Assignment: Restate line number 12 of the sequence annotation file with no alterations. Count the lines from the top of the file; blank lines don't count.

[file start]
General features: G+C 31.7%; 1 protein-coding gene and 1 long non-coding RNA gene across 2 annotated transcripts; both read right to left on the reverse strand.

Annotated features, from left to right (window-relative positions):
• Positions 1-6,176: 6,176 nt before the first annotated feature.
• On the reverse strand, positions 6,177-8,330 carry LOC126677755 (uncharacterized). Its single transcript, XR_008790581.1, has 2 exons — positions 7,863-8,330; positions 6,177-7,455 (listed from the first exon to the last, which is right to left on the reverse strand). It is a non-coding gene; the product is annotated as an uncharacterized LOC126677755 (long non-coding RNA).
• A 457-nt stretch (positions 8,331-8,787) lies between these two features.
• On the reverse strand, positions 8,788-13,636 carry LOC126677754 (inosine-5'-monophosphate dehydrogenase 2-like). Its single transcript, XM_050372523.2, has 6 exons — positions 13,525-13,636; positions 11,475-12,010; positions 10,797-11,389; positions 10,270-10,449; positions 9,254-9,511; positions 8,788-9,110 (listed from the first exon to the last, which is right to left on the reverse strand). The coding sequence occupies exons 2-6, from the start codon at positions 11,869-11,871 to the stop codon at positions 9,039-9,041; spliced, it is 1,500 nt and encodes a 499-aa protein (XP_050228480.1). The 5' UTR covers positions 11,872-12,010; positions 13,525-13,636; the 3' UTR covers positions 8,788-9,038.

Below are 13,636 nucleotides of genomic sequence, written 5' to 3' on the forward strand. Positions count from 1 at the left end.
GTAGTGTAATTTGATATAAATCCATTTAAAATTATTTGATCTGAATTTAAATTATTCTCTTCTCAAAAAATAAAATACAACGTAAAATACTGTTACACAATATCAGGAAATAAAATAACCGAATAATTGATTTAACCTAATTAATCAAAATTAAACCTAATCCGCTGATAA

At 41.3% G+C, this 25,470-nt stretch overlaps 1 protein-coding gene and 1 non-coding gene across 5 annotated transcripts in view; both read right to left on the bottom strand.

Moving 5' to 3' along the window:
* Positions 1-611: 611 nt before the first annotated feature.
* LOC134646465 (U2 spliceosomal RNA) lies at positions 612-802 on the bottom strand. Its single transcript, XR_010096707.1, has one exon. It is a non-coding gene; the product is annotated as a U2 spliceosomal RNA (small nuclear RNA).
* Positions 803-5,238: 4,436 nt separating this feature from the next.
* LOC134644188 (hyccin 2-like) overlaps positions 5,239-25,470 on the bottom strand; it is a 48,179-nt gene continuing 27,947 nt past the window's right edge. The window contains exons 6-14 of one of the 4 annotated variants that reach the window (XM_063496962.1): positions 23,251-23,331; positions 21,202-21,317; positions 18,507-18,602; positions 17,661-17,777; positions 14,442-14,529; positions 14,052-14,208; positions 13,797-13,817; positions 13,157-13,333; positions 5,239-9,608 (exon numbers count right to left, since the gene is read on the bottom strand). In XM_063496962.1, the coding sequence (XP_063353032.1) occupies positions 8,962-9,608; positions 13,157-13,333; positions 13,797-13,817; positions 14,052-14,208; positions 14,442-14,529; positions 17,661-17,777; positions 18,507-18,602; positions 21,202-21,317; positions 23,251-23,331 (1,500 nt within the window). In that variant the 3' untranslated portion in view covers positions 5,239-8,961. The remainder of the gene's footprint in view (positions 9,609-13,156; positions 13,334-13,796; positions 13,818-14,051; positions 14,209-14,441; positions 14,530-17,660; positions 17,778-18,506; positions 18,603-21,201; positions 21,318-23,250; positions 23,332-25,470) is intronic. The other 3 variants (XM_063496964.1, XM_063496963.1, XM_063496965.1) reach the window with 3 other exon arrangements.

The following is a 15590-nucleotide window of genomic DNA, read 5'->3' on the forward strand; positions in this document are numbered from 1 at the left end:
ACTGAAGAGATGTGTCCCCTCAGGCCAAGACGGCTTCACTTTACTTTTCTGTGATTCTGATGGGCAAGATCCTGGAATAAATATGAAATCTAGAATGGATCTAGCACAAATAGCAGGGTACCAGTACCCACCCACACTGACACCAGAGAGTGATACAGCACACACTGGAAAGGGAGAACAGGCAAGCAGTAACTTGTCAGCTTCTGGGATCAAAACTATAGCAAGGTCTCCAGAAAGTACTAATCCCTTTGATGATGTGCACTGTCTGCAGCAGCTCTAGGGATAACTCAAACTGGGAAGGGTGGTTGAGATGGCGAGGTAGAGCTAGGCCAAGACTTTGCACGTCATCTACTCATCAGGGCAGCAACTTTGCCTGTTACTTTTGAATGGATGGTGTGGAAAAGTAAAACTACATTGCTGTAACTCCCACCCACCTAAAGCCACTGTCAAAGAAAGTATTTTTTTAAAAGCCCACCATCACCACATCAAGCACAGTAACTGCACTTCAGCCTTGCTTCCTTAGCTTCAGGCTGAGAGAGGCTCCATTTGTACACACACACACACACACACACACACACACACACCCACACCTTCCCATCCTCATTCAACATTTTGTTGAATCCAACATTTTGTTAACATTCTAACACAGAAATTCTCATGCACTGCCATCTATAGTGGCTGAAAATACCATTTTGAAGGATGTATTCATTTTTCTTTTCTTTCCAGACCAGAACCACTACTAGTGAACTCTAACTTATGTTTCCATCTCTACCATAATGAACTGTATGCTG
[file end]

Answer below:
* LOC134646465 (U2 spliceosomal RNA) lies at positions 612-802 on the bottom strand. Its single transcript, XR_010096707.1, has one exon. It is a non-coding gene; the product is annotated as a U2 spliceosomal RNA (small nuclear RNA).